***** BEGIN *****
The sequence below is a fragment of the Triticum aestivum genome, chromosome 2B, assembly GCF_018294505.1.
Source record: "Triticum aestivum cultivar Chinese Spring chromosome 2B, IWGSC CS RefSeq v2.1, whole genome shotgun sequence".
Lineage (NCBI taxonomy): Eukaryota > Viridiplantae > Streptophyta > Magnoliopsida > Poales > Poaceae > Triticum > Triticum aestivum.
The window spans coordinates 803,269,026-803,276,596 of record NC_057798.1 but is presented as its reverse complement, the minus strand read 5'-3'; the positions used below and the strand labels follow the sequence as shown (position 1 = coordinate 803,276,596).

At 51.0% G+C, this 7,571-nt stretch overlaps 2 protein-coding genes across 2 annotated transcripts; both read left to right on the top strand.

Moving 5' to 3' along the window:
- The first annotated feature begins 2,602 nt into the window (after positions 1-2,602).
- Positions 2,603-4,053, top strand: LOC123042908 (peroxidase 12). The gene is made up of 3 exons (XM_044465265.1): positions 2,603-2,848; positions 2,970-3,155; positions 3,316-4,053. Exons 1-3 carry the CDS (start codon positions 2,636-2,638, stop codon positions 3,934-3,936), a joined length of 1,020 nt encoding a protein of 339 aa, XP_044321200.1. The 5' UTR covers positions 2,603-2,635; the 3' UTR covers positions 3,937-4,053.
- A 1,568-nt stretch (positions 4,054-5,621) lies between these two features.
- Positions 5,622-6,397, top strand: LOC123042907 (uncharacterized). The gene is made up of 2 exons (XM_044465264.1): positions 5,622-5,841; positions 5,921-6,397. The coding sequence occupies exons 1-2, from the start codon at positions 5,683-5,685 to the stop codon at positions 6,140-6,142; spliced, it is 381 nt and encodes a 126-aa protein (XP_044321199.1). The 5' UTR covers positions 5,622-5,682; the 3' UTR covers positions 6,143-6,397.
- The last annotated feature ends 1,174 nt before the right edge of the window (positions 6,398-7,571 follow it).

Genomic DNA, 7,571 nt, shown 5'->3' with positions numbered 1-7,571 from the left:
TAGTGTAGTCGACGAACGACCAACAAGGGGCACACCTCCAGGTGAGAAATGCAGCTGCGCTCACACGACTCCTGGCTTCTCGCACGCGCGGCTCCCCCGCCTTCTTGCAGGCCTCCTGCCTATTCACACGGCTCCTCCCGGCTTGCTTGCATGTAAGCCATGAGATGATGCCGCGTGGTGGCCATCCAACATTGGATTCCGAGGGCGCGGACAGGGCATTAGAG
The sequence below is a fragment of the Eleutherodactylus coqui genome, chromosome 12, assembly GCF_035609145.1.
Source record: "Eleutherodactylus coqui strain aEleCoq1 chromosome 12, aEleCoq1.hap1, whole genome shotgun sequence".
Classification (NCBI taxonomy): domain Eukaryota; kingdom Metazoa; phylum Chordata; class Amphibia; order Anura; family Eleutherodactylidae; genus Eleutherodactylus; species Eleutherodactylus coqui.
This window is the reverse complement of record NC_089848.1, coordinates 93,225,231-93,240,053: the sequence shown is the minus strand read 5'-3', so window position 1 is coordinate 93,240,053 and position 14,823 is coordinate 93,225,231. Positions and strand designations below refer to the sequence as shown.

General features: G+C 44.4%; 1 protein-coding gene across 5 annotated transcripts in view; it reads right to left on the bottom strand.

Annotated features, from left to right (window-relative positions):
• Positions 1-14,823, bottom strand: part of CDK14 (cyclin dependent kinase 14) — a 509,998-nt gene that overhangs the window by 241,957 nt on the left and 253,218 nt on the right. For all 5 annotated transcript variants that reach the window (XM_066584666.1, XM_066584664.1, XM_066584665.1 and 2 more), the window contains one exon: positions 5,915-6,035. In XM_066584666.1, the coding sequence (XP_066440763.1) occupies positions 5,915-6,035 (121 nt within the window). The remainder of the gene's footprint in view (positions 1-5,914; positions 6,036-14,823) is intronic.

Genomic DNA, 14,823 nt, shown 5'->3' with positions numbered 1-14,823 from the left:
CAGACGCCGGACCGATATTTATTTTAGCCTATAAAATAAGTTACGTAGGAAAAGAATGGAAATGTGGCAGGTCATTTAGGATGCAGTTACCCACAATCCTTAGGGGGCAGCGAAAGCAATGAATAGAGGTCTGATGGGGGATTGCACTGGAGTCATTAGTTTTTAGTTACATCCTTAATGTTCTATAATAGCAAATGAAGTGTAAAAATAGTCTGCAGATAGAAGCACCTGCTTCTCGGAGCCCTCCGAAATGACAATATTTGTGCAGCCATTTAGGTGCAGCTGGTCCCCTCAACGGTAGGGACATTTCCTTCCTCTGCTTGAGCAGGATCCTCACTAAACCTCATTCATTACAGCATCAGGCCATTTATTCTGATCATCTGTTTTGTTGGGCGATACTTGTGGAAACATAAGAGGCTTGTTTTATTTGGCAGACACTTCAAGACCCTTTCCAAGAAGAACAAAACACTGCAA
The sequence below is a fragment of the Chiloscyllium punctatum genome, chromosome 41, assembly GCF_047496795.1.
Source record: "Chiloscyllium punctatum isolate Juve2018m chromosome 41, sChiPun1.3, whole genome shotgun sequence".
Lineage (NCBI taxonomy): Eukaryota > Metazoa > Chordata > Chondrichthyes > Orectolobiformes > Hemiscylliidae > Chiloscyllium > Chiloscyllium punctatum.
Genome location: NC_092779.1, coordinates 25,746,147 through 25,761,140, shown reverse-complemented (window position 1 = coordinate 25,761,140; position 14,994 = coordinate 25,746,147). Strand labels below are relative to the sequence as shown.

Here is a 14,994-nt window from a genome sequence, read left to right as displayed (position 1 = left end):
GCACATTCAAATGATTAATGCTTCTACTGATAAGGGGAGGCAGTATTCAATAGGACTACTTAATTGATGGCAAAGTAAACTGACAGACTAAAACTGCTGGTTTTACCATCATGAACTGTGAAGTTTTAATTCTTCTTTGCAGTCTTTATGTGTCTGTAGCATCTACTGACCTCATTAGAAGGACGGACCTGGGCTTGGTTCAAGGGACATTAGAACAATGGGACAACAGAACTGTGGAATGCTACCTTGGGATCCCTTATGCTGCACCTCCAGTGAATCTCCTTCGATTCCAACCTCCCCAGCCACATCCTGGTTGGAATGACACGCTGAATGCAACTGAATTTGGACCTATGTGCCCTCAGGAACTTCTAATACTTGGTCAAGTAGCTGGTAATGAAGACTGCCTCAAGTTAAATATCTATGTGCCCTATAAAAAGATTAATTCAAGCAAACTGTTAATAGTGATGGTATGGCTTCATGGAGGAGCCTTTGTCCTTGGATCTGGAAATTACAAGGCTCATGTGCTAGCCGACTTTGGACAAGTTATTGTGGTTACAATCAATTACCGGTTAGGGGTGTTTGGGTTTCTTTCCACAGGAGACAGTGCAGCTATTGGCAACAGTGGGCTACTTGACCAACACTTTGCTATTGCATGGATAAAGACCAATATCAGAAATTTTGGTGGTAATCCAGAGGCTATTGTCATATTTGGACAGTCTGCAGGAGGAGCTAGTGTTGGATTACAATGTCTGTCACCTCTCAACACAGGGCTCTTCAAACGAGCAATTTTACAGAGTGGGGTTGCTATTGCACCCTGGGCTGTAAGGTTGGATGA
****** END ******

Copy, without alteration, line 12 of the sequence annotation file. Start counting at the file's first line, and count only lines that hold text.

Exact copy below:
Genomic DNA, 7,571 nt, shown 5'->3' with positions numbered 1-7,571 from the left: